On this podcast, I’ve traditionally featured the research and social work and projects of others. I make a small exception today, because I want to share about two recent research journal articles I’ve published, which, I think, in an interesting fashion, draws from earlier episodes I produced for past seasons of this socialservice.sg podcast.
Today, as part of our “Civic Engagement and Action” mini-series, where we speak to folks about expanding communities and spaces for sustained civic engagement and political participation, I am joined by our co-host, Isaac Neo, a political and security risk analyst. We chat briefly about his GE2020 newsletter and his involvement in a number of other Singaporean initiatives and organisations before diving into his thesis, titled “Pragmatic resistance as counter-conduct: Civil society advocacy in Singapore”. He details how actors in the environmental and migrant worker sectors use non-confrontational and technocratic methods and shift between cooperation and contestation vis-à-vis the state.
This episode is the second of a two-part series covering ground-ups and their contributions in Singapore. If you’ve not heard the first part about the emergence and impact of ground-ups, be sure to listen to that before coming back to this. With Jen Goh of The Majurity Trust and Dr. Adrian Chan of Acerpacer Consulting, we previously discussed the value of start-ups, the emergence of new activators, and the challenges of funding, time, and contacts.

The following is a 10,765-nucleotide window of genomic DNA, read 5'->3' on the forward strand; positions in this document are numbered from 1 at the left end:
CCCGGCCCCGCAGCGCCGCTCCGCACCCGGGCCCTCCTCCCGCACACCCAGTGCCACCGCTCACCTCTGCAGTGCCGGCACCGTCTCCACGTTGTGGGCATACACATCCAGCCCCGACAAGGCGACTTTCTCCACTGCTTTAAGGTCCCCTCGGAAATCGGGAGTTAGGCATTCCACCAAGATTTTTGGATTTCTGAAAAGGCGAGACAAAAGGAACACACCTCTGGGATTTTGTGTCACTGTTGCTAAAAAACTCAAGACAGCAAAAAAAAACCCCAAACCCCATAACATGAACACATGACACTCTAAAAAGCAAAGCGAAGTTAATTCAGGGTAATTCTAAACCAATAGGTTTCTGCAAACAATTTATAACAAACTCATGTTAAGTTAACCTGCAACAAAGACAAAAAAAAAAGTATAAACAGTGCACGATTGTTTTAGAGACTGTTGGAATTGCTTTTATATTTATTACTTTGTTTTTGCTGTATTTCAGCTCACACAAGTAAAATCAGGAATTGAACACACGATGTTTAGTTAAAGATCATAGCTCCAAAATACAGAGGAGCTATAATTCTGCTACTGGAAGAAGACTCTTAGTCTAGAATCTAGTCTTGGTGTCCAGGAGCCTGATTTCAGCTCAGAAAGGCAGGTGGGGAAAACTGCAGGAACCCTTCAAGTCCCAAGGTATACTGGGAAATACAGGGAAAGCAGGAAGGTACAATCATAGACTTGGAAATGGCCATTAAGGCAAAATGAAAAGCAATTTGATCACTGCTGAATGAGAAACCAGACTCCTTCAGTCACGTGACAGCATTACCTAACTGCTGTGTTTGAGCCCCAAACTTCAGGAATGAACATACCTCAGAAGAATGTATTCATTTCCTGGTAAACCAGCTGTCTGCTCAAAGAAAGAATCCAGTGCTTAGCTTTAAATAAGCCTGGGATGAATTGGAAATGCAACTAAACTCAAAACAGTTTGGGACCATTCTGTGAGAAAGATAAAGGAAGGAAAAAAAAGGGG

Today, we finish up our conversation on funding before exploring recommendations and the building of synchronicity among ground-ups and communities of ground-up communities. As a reminder, Jen is part of the philanthropy and community building team at The Majurity Trust. Dr. Chan is an independent scientist-practitioner and the director of Acerpacer Consulting.
Through this platform, in the past year, we’ve heard from ground-up initiatives, community movements, as well as aggregators and intermediaries. In this two-part series, with Jen Goh and Dr. Adrian Chan, we go further by taking a deeper dive into ground-ups and their contributions in Singapore, focusing in particular on a recent research report published by philanthropic organisation The Majurity Trust. Today, we discuss definitions and value of start-ups, the emergence of new activators in the context of the COVID-19 pandemic, and finally the challenges of funding, time, and contacts.
One year ago, we documented community initiatives and discussed structural challenges related to the COVID-19 pandemic in Singapore. One year later, we are inviting the same guests back to talk about their work, how they are feeling, and what they think we have learnt or have yet to learn from the pandemic. Last year, Adriel Yong started a spreadsheet to collate opportunities for students looking for summer internships. We ask about what he’s learnt from the initiative and how he’s applied those lessons in his life.